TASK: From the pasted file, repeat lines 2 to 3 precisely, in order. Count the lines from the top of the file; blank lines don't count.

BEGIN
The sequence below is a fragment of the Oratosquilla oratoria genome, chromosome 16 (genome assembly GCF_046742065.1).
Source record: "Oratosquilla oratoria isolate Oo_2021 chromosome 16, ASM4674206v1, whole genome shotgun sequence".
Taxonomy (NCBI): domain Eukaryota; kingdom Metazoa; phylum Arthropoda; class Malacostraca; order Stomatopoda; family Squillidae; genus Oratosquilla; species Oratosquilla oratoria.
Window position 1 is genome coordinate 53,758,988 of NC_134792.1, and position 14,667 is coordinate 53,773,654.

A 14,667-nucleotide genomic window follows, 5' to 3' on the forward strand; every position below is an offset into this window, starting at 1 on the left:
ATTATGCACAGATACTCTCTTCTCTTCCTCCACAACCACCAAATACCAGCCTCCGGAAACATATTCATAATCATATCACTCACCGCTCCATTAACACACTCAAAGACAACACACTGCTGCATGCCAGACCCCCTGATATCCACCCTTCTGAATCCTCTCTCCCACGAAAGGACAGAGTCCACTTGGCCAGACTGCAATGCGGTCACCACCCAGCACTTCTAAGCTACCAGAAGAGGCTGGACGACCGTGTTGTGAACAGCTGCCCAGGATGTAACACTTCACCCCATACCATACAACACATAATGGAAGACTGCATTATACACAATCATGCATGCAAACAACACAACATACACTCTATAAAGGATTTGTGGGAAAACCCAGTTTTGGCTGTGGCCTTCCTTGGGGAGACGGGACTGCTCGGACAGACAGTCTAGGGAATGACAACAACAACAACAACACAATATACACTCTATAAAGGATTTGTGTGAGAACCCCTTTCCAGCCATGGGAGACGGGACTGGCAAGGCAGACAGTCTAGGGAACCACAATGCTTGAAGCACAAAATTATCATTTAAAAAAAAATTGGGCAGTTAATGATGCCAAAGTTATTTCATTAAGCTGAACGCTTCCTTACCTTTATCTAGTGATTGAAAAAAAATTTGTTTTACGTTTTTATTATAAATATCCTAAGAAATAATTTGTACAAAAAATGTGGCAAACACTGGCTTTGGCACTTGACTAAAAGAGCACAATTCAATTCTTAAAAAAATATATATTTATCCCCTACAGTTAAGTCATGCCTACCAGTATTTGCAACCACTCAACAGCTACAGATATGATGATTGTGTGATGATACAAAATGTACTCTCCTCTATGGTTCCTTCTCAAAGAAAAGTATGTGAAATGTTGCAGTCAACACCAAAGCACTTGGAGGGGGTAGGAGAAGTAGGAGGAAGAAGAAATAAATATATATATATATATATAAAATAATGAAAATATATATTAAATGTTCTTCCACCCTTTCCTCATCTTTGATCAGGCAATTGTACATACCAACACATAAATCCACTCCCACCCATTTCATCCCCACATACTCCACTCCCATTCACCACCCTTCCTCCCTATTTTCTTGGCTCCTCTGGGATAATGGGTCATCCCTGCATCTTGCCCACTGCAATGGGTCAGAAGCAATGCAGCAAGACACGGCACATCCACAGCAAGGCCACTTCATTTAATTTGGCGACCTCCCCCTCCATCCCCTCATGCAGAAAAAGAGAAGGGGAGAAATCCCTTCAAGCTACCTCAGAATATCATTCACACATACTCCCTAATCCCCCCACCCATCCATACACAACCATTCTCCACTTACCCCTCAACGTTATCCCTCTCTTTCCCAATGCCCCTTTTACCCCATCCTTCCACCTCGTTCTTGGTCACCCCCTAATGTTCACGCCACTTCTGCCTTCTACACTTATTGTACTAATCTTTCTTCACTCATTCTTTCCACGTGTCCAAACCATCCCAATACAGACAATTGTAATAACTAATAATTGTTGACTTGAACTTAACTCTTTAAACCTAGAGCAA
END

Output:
Source record: "Oratosquilla oratoria isolate Oo_2021 chromosome 16, ASM4674206v1, whole genome shotgun sequence".
Taxonomy (NCBI): domain Eukaryota; kingdom Metazoa; phylum Arthropoda; class Malacostraca; order Stomatopoda; family Squillidae; genus Oratosquilla; species Oratosquilla oratoria.